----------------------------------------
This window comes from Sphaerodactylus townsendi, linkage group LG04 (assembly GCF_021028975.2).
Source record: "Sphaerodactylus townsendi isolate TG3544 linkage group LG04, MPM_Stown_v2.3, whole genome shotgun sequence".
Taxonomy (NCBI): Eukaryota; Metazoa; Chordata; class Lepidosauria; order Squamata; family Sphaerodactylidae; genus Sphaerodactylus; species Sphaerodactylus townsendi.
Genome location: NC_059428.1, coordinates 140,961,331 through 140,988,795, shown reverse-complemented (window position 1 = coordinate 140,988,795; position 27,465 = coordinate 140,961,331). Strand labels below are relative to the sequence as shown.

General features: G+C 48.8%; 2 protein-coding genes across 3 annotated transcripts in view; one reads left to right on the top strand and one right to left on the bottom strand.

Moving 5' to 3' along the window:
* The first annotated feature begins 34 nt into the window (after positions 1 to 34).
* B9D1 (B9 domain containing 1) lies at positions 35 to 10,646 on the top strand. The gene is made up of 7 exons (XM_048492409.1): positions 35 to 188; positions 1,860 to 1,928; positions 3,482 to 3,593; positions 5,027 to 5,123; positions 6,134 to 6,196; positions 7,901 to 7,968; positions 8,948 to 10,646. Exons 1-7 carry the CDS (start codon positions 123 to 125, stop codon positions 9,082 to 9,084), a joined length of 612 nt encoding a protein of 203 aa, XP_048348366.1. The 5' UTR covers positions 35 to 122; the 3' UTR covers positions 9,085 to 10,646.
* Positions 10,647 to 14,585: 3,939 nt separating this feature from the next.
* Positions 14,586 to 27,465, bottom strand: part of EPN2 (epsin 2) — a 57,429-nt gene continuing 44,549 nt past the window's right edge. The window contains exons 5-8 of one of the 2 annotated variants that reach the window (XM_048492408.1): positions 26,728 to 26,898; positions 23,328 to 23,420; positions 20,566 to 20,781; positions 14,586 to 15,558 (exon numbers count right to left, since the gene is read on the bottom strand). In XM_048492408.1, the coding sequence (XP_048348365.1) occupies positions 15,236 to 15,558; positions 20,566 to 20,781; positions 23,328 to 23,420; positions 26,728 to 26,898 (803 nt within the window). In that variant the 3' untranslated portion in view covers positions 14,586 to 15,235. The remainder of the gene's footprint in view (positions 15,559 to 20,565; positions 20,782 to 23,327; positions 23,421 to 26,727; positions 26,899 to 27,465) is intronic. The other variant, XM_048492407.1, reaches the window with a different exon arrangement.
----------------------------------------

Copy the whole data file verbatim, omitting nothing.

This window comes from Sphaerodactylus townsendi, linkage group LG04 (assembly GCF_021028975.2).
Source record: "Sphaerodactylus townsendi isolate TG3544 linkage group LG04, MPM_Stown_v2.3, whole genome shotgun sequence".
Taxonomy (NCBI): Eukaryota; Metazoa; Chordata; class Lepidosauria; order Squamata; family Sphaerodactylidae; genus Sphaerodactylus; species Sphaerodactylus townsendi.
Genome location: NC_059428.1, coordinates 140,961,331 through 140,988,795, shown reverse-complemented (window position 1 = coordinate 140,988,795; position 27,465 = coordinate 140,961,331). Strand labels below are relative to the sequence as shown.

General features: G+C 48.8%; 2 protein-coding genes across 3 annotated transcripts in view; one reads left to right on the top strand and one right to left on the bottom strand.

Moving 5' to 3' along the window:
* The first annotated feature begins 34 nt into the window (after positions 1 to 34).
* B9D1 (B9 domain containing 1) lies at positions 35 to 10,646 on the top strand. The gene is made up of 7 exons (XM_048492409.1): positions 35 to 188; positions 1,860 to 1,928; positions 3,482 to 3,593; positions 5,027 to 5,123; positions 6,134 to 6,196; positions 7,901 to 7,968; positions 8,948 to 10,646. Exons 1-7 carry the CDS (start codon positions 123 to 125, stop codon positions 9,082 to 9,084), a joined length of 612 nt encoding a protein of 203 aa, XP_048348366.1. The 5' UTR covers positions 35 to 122; the 3' UTR covers positions 9,085 to 10,646.
* Positions 10,647 to 14,585: 3,939 nt separating this feature from the next.
* Positions 14,586 to 27,465, bottom strand: part of EPN2 (epsin 2) — a 57,429-nt gene continuing 44,549 nt past the window's right edge. The window contains exons 5-8 of one of the 2 annotated variants that reach the window (XM_048492408.1): positions 26,728 to 26,898; positions 23,328 to 23,420; positions 20,566 to 20,781; positions 14,586 to 15,558 (exon numbers count right to left, since the gene is read on the bottom strand). In XM_048492408.1, the coding sequence (XP_048348365.1) occupies positions 15,236 to 15,558; positions 20,566 to 20,781; positions 23,328 to 23,420; positions 26,728 to 26,898 (803 nt within the window). In that variant the 3' untranslated portion in view covers positions 14,586 to 15,235. The remainder of the gene's footprint in view (positions 15,559 to 20,565; positions 20,782 to 23,327; positions 23,421 to 26,727; positions 26,899 to 27,465) is intronic. The other variant, XM_048492407.1, reaches the window with a different exon arrangement.